(ii) Clarification of the Dispute

(a)  As Strawson initially presented his argument, it was unclear whether he thought that reference-failure resulted in a statement that was neither true nor false or in no statement at all. In ‘Identifying Reference and Truth-Values’, he suggests that it was the former that he had in mind.

(b)  In his reply to Strawson (‘Mr Strawson on Referring’), Russell suggests that the issue as to whether a proposition with a denotationless expression is false or neither-true-nor-false is ‘a mere question of verbal convenience’ (p. 179); and in Strawson’s own later reflections on the dispute, he writes: ‘What we have here is the familiar philosophical situation of one party being attracted by one simplified, theoretical – or ‘straightened out’ – concept of truth and falsity, and the other by another . . . ordinary usage does not deliver a clear verdict for one party or the other’ (p. 82), a remark which Russell would no doubt endorse. However, Russell makes clear that his intention was to provide expressions with a more precise sense than their ordinary, vague sense; whilst Strawson, though agreeing that ‘ordinary language has no exact logic’ (‘On Referring’, p. 27), thinks that this can distort our understanding of cases where the ‘straightening out’ is less applicable – cases where there is a different ‘topic or centre of interest’ (p. 92).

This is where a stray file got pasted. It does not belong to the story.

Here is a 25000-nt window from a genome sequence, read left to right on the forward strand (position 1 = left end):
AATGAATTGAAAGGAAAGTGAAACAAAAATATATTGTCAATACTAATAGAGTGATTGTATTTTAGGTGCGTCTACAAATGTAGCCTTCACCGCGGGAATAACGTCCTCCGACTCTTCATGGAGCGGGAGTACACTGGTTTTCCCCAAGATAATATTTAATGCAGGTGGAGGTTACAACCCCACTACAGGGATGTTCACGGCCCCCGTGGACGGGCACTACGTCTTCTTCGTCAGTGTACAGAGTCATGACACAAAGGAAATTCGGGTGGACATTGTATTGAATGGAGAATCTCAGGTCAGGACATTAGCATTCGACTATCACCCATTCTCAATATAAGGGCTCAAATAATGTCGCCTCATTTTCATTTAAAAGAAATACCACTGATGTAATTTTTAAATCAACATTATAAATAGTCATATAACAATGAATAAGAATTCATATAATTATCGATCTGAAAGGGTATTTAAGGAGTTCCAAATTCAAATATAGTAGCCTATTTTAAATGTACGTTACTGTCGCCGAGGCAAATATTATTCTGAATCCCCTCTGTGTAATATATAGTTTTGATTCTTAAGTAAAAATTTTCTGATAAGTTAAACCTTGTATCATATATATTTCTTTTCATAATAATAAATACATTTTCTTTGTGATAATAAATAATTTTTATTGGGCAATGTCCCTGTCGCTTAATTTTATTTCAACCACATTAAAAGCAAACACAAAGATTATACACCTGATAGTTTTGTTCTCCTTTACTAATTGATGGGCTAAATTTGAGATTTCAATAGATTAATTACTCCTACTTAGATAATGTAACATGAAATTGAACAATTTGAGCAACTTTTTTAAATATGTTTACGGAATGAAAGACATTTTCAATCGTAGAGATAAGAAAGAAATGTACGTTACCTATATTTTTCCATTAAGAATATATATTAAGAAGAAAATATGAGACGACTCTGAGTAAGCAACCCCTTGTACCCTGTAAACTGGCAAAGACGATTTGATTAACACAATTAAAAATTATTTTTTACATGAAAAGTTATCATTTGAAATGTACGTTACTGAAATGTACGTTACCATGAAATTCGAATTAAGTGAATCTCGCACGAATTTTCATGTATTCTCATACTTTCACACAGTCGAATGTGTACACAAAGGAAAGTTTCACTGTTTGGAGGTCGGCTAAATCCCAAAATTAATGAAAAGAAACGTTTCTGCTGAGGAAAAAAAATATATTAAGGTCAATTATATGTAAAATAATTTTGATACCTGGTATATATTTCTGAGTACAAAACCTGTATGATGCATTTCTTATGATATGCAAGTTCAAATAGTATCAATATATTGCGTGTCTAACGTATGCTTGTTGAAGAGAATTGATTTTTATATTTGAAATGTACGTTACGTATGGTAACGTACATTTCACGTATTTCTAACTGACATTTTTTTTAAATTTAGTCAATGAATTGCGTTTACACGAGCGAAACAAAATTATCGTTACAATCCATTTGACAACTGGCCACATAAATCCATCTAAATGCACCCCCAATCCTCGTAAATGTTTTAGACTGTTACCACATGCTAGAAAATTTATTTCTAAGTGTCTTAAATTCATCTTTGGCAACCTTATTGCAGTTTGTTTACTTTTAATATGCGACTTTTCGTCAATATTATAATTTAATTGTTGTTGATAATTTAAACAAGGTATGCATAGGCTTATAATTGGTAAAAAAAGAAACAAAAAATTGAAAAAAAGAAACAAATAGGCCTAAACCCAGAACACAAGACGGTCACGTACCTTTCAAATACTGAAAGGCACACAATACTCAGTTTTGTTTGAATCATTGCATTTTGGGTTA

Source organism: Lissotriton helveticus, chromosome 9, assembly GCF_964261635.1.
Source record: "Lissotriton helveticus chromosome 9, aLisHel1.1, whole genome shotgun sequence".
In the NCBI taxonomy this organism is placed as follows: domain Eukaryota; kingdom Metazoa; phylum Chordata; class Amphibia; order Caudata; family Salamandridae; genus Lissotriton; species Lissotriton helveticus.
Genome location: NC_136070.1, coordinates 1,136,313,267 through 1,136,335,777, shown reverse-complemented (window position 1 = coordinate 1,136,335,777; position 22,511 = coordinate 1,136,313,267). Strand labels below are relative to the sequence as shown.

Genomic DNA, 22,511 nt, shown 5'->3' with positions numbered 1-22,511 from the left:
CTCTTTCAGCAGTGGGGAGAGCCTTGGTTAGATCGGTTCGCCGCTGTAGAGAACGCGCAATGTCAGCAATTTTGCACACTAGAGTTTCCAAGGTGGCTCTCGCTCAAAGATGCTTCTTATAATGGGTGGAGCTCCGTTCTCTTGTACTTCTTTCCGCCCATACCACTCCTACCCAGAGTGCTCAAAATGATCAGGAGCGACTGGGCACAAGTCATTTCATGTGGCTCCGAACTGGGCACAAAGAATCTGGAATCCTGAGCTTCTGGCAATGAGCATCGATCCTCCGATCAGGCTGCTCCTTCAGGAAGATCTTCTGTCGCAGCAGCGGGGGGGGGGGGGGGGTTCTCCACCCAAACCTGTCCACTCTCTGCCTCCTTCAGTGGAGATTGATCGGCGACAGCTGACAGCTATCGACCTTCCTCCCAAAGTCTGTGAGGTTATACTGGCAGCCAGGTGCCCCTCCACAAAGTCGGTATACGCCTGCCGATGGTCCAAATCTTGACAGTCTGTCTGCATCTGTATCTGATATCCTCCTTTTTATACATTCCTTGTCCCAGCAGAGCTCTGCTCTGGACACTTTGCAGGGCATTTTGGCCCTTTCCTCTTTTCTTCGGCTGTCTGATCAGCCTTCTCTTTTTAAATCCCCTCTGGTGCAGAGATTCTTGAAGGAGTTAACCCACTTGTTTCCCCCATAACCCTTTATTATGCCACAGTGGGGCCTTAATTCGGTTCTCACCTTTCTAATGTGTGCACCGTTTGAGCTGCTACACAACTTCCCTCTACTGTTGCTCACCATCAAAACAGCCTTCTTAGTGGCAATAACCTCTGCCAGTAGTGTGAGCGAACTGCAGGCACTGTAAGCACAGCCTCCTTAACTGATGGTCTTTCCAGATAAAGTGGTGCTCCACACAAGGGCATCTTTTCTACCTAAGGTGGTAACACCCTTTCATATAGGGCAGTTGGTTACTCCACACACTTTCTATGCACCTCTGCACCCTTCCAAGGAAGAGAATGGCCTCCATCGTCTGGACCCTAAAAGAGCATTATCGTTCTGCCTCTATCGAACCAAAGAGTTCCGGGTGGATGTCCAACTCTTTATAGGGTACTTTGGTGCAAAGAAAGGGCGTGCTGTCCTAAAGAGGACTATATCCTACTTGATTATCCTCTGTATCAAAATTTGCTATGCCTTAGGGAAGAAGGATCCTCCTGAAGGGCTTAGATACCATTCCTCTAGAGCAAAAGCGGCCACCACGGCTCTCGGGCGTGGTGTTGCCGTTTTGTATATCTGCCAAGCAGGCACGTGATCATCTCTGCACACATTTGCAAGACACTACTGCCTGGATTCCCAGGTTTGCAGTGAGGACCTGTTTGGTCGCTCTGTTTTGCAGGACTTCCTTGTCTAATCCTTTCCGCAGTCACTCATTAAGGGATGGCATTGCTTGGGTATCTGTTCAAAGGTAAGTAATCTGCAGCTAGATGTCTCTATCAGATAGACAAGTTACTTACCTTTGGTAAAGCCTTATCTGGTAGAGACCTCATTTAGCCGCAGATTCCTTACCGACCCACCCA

(c) In ‘Reference and Definite Descriptions’, Donnellan suggests that both Russell and Strawson have failed to appreciate the distinction between two different uses of definite descriptions – the attributive use and the referential use: ‘A speaker who uses a definite description attributively in an assertion states something about whoever or whatever is the so-and-so. A speaker who uses a definite description referentially in an assertion, on the other hand, uses the description to enable his audience to pick out whom or what he is talking about and states something about that person or thing’ (§3). This characterization of the attributive use still leaves open whether there is any reference to an object, but Donnellan’s understanding of the referential use is clear. Here the basic point is that a statement such as ‘The man in the corner drinking martini is a professor’ can be true even if the identifying description is false, as long as it picks out the intended object and says something true of that object. However, Donnellan’s discussion of this latter possibility seems in turn to ignore the distinction between what is strictly said on a particular occasion, and what has been conveyed. Being more precise in what is said, there would have to be a rephrased statement (in what sense would this still be the same statement?), so that the charge of ignoring the ‘referential’ use hardly seems a serious objection to either Russell or Strawson. Any ‘misdescription’ in identifying an object is parasitic upon correct descriptions, and these would seem neither ‘referential’ nor ‘attributive’ as Donnellan uses these terms.